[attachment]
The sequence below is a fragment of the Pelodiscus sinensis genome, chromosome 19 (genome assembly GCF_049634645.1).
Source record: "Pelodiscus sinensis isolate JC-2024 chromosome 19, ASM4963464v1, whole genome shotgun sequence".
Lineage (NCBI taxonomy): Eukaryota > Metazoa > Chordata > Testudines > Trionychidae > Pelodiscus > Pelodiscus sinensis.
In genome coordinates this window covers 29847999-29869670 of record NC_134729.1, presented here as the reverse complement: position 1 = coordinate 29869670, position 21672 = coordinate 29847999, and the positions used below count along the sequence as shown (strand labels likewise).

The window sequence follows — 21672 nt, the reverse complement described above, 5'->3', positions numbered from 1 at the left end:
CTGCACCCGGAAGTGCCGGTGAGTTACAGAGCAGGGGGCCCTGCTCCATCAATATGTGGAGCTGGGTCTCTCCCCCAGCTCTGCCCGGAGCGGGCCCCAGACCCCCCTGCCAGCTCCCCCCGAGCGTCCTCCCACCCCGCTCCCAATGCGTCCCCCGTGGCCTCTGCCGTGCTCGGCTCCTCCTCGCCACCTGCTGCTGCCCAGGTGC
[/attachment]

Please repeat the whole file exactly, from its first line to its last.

The sequence below is a fragment of the Pelodiscus sinensis genome, chromosome 19 (genome assembly GCF_049634645.1).
Source record: "Pelodiscus sinensis isolate JC-2024 chromosome 19, ASM4963464v1, whole genome shotgun sequence".
Lineage (NCBI taxonomy): Eukaryota > Metazoa > Chordata > Testudines > Trionychidae > Pelodiscus > Pelodiscus sinensis.
In genome coordinates this window covers 29847999-29869670 of record NC_134729.1, presented here as the reverse complement: position 1 = coordinate 29869670, position 21672 = coordinate 29847999, and the positions used below count along the sequence as shown (strand labels likewise).

The window sequence follows — 21672 nt, the reverse complement described above, 5'->3', positions numbered from 1 at the left end:
CTGCACCCGGAAGTGCCGGTGAGTTACAGAGCAGGGGGCCCTGCTCCATCAATATGTGGAGCTGGGTCTCTCCCCCAGCTCTGCCCGGAGCGGGCCCCAGACCCCCCTGCCAGCTCCCCCCGAGCGTCCTCCCACCCCGCTCCCAATGCGTCCCCCGTGGCCTCTGCCGTGCTCGGCTCCTCCTCGCCACCTGCTGCTGCCCAGGTGC